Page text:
Photos: Archaeologists Discover Intricate Mosaic in Greek Tomb

A partly damaged floor mosaic is shown inside an ancient Greek tomb, depicting a chariot driver, two horses and the Greek god Hermes. Archaeologists digging through an ancient grave in Amphipolis, in northern Greece, uncovered the 10-by-15-foot mosaic in what is likely the antechamber to the main burial room. Greek Culture Ministry/AP

Archaeologists have uncovered an intricate mosaic covering the floor of a room in a large tomb in the municipality of Amphipolis in northern Greece, the Greek Culture Ministry announced Sunday.

"The central theme depicts a chariot in movement drawn by two white horses, driven by a bearded man. In front of the chariot goes Hermes, in the guise of the soul bearer, wearing a petasos (hat), a cloak, winged sandals and holds a caduceus," says a description by the Greek news site Times of Change.

The burial site in Amphipolis is said to be the largest ever found in the country, and the mosaic measures 10 by 15 feet, according to the BBC. Digging at the site began in August this year.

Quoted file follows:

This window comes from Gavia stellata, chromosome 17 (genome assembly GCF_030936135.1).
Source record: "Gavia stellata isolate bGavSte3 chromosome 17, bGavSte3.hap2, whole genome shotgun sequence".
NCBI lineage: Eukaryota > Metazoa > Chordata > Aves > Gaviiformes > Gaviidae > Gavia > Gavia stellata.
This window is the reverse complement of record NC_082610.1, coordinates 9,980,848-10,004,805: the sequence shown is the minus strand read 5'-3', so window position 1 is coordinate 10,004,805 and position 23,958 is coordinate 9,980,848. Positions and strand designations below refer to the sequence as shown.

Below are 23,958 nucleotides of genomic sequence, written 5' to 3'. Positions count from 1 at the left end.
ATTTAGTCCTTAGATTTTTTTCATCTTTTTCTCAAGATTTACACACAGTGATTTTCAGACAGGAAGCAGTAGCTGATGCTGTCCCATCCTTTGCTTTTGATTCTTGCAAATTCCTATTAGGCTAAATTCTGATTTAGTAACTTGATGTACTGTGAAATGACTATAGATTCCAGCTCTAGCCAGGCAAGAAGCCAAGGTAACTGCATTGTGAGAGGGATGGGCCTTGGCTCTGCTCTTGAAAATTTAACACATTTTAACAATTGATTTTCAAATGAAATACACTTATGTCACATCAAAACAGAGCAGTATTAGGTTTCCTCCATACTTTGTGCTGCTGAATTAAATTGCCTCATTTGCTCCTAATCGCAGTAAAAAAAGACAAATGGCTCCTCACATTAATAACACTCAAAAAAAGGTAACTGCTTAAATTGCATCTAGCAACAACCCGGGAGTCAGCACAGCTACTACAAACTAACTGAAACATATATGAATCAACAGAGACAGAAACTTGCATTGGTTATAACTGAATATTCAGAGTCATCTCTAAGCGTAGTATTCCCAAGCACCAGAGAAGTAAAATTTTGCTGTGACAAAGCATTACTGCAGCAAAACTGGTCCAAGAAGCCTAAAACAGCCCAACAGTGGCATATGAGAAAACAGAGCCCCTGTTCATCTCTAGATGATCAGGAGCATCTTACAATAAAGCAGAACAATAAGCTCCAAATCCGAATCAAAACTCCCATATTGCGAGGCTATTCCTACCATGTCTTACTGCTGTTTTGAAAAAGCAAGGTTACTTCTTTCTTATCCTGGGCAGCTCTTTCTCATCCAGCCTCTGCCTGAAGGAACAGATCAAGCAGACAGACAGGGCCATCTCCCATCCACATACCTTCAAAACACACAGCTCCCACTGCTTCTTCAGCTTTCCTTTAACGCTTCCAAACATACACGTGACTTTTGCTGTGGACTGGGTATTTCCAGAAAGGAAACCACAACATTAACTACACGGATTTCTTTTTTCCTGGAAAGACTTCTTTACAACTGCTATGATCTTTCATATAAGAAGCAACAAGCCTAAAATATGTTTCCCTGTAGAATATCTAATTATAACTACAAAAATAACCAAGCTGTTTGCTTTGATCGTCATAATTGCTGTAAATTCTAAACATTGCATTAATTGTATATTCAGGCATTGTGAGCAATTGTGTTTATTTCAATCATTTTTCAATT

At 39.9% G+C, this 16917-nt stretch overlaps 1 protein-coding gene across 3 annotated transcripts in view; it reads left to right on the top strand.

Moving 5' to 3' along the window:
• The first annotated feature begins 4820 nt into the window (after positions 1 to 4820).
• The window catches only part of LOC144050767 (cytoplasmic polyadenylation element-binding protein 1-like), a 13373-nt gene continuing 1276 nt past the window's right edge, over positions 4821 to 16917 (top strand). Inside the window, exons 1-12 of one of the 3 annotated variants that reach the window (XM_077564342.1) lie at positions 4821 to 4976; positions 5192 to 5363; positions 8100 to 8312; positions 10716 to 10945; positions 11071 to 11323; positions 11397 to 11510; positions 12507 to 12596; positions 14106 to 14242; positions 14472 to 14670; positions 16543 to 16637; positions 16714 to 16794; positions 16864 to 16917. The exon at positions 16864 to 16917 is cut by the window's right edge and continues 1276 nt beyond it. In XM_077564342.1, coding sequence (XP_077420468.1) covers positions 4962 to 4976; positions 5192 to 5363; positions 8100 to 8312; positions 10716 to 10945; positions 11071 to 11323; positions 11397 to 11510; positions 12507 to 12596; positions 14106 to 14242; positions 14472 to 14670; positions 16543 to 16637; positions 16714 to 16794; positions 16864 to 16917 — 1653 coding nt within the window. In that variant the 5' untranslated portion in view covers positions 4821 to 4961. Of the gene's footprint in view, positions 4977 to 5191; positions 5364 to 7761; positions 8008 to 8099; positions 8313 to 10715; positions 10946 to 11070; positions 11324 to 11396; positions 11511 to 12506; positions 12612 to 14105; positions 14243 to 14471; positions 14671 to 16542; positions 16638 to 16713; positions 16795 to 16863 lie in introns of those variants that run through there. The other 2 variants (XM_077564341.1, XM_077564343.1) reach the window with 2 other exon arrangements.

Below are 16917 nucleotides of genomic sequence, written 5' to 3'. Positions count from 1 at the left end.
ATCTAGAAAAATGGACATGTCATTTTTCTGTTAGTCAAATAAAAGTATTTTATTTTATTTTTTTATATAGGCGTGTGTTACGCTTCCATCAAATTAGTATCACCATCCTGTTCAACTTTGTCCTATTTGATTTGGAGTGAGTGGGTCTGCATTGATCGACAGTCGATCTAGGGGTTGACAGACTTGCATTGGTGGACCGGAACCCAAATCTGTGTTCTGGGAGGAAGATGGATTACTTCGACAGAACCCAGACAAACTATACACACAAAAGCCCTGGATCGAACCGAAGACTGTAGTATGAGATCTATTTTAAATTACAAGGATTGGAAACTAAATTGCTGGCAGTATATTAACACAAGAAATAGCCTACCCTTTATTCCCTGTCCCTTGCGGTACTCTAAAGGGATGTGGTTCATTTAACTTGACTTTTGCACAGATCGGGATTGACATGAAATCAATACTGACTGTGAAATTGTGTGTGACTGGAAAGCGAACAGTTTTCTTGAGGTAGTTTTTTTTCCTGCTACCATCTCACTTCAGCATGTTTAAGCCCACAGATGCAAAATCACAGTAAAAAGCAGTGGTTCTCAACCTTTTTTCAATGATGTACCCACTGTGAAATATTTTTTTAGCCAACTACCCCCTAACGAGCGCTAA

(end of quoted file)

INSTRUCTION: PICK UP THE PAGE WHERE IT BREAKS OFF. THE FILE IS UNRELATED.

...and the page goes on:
The tomb's grandeur has led some to speculate that it was meant for an important figure, perhaps even a relative of Alexander the Great, who is believed to be buried in Egypt. The proposed link to Alexander came after archaeologists dated the tomb to the last quarter of the 4th century B.C. (325-300 B.C.), according to The Associated Press.

Alexander the Great, who studied with Aristotle and became king of Macedonia at age 20, was considered a military genius, BBC History says. He conquered Persia, founded 70 cities and created a vast empire.

The mosaic is composed of small pebbles in white, black, gray, blue, red and yellow, according to NPR, with a damaged section in its center. However, the Culture Ministry says fragments found nearby could allow a large portion of it to be reconstructed.

Greek Culture Ministry
Greek Culture Ministry
Greek Culture Ministry
Greek Culture Ministry
The ancient Greek god Hermes is depicted in the mosaic as the conductor of souls to the afterlife. Greek Culture Ministry/AP